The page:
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Monday, May 17, 1999 Published at 14:21 GMT 15:21 UK

World: Middle East

Barak favoured as Israelis vote

Labour leader Ehud Barak casts his vote watched by wife Nava

Israelis are voting to choose a new prime minister and parliament in a vote that could determine the future of the Middle East peace process.

Israel Elections Special Report
The contest is now a straight run-off between current prime minister Binyamin Netanyahu and Ehud Barak, the leader of the Labour-led One Israel coalition. The three other prime ministerial candidates dramatically dropped out of the race over the weekend.

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The withdrawals by Yitzhak Mordechai, Azmi Bishara and Benny Begin are expected to tip the balance in Mr Barak's favour. They could also do away with the need for a second round of voting which is required if no candidate wins more than 50% of the vote.

A Channel Two/Teleseker poll gave Mr Barak 54% of the vote and Mr Netanyahu 46%. The pollsters said they had a margin of error of three percentage points.

Casting his vote on Monday, Mr Netanyahu brushed aside opinion polls that put Mr Barak as the firm favourite by at least five per cent.

"The opinion polls always favour the left," Mr Netanyahu said.

Jeremy Bowen: "The campaign has become a referendum on Mr Netanyahu's character"
Mr Netanyahu, who could still avert defeat if there is a massive turnout by religious voters, paid a visit to the Western Wall, Judaism's holiest site, before casting his ballot.

BBC Jerusalem Correspondent Hilary Andersson says Mr Netanyahu is on trial for his government's record, which has left the peace process in tatters and the economy in recession.

Early election

Jerusalem Correspondent Hilary Andersson: "Netanyahu's record on trial"
Mr Netanyahu called the election 17 months early when his coalition could no longer sustain the contradictions between its right-wing ideology and the peace process with the Palestinians agreed by its Labour Party predecessors.

But since the acrimonious collapse of the coalition in December, there has been little debate on the issue.

Both contenders have tried to portray themselves as the candidate most able to deal firmly with the Palestinians.

Mr Netanyahu has tried hard to paint his rival as soft on the Palestinians, notably accusing the former army chief of staff of being ready to cede parts of Jerusalem.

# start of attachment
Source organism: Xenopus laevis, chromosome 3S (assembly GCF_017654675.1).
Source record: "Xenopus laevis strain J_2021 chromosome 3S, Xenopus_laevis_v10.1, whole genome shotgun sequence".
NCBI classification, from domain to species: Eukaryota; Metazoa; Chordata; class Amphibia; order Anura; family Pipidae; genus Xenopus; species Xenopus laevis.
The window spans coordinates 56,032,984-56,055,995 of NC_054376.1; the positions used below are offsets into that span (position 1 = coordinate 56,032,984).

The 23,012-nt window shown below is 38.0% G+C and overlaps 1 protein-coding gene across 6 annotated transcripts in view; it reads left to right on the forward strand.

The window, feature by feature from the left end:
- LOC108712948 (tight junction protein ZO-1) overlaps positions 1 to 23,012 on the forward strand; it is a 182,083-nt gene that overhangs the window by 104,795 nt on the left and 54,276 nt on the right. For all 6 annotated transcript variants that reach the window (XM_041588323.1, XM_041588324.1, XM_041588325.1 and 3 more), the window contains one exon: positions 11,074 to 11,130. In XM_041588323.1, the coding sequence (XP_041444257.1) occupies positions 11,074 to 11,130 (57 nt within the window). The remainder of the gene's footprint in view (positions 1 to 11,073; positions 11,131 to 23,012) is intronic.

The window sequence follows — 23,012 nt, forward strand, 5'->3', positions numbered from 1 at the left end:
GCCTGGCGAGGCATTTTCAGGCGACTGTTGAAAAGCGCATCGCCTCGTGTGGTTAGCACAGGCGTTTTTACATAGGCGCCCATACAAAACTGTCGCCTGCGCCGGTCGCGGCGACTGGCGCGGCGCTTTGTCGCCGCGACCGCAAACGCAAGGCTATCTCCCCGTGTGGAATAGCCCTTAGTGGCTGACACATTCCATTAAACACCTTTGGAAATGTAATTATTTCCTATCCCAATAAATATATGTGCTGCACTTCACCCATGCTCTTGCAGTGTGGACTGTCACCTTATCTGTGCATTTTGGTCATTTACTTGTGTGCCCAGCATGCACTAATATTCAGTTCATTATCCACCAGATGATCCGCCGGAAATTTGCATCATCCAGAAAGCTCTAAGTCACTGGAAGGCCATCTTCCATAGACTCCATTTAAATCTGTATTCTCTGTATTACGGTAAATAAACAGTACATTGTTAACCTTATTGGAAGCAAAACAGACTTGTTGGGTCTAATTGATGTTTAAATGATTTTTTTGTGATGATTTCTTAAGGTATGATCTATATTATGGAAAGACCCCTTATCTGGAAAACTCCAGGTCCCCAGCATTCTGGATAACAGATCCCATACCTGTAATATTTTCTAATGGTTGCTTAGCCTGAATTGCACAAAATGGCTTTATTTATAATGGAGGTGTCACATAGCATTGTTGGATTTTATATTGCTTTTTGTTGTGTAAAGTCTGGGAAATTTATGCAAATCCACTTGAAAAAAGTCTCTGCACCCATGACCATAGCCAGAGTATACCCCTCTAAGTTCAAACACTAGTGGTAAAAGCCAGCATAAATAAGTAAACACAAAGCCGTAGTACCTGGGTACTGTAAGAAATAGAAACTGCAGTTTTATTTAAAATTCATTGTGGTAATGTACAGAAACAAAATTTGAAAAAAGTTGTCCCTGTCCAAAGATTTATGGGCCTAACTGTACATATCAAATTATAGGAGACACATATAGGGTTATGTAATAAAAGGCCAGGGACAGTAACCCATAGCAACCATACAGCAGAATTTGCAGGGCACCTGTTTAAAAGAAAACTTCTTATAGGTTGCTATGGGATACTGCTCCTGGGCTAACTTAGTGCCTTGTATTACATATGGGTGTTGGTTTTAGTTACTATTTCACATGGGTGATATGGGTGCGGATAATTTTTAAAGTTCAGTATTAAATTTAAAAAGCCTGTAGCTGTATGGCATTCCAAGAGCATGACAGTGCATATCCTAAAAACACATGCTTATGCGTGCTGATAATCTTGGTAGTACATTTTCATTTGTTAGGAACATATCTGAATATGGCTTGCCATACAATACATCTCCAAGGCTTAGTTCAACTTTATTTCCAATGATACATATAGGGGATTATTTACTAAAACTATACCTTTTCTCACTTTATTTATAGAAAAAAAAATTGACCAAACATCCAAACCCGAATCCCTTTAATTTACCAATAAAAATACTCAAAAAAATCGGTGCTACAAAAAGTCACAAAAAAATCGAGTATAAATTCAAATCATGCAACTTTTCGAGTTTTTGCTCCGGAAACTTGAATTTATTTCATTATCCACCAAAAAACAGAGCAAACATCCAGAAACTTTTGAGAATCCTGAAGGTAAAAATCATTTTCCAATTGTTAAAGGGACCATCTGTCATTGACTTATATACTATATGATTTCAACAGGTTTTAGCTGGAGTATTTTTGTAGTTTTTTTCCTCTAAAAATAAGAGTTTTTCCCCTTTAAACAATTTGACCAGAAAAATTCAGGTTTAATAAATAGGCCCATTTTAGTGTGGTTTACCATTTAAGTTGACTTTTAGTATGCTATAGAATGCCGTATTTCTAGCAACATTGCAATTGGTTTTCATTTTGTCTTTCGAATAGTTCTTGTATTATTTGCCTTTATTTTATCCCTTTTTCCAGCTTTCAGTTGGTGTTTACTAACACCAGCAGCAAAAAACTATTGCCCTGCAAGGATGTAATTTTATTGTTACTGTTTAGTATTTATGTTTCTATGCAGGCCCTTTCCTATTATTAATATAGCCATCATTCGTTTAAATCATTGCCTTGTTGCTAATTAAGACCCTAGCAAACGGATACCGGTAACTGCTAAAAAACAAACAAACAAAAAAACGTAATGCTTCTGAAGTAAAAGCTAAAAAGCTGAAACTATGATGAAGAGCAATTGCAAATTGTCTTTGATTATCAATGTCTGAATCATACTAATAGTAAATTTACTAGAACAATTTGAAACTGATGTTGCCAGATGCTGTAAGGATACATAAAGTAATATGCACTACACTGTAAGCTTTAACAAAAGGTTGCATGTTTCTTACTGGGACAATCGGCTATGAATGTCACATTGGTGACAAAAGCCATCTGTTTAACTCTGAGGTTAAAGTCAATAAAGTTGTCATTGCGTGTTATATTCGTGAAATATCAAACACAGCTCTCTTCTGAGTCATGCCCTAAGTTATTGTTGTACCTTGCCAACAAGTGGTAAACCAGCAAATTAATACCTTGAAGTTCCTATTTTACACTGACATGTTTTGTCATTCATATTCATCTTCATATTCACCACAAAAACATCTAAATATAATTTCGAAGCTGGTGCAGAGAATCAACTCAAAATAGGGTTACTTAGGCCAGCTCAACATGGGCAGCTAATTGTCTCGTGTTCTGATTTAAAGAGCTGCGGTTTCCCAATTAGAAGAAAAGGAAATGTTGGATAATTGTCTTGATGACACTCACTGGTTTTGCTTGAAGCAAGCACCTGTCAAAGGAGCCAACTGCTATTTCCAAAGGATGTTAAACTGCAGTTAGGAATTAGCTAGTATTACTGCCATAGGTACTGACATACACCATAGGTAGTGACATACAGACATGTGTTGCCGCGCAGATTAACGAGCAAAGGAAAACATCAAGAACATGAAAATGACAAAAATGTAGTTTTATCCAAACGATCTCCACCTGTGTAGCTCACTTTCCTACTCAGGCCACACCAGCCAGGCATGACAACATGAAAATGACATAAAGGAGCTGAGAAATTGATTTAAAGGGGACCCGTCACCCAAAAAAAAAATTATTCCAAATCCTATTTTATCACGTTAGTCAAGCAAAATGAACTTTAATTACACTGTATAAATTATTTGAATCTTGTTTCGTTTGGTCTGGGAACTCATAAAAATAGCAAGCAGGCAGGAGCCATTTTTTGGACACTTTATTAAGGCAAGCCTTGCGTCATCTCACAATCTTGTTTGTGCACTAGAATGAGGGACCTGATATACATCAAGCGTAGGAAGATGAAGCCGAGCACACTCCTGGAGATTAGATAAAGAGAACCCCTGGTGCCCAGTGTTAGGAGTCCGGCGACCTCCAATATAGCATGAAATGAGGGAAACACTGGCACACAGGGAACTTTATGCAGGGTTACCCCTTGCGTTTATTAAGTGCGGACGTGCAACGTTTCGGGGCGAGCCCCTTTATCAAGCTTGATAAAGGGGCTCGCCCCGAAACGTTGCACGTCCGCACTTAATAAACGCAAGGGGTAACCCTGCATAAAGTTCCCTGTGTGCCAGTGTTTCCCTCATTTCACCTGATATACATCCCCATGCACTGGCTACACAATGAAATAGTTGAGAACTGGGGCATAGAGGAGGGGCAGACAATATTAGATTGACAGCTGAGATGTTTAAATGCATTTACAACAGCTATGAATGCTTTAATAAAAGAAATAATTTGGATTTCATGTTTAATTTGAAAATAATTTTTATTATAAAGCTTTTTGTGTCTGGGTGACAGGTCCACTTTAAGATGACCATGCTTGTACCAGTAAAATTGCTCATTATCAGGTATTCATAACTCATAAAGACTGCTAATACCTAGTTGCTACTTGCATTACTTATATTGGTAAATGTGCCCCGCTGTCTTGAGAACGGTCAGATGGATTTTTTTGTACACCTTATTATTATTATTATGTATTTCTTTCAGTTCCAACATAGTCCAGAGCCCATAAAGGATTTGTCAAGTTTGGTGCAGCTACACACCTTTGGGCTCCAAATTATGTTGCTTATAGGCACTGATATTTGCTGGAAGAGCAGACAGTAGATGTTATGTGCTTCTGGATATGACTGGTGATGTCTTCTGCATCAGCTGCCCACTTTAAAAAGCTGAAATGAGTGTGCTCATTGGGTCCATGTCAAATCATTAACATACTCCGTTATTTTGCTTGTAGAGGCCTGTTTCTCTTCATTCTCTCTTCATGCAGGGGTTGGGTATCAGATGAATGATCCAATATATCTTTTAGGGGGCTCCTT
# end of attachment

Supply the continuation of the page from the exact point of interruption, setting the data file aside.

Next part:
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"With Labour ... we are going to see a Palestinian state at the doorstep of Tel Aviv, a state interested in destroying us, a state which will endanger our very existence," Mr Netanyahu said.

As voting began, it emerged there had been a resumption of building work at the controversial Israeli settlement, Har Homa, in an Arab district of East Jerusalem.

No work has been done on the site since the infrastructure was put in place in 1997 - a move that sparked fierce Palestinian demonstrations and a breakdown in the peace process.

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Mr Barak, a much-decorated former military chief of staff, has pledged that if he wins, Israeli troops will be withdrawn from Lebanon, and a referendum will be held on any final peace deal with the Palestinians.

The victorious candidate will have to tackle the status of Jerusalem and the fate of Jewish settlers and Palestinian refugees - issues that are equally explosive in Israeli politics.

Knesset election

Hilary Andersson: "Netanyahu's nightmare has come true"
Although most attention focuses on the prime ministerial race, Israelis also are voting for a new parliament, the shape of which will have vast influence over the victor's ability to govern.

Under Israel's electoral system, any party receiving 1.5% of the vote (an estimated 55,000 votes) can take a seat in Israel's parliament, the Knesset.

The relative ease of being elected has produced a myriad of parties ranging from the serious to the unusual.

There are Russian and Moroccan immigrant parties, personality-based parties such as the Pnina Rosenblum Party led by the former model and cosmetics mogul and single-issue parties such as the pro-gambling Casino Party, a pro-cannabis Green Leaf and a pro-meditation Natural Law party.

No single party has ever won an outright majority in the Knesset, and whichever party wins is expected to try to form a national unity government which includes both Labour and Likud.

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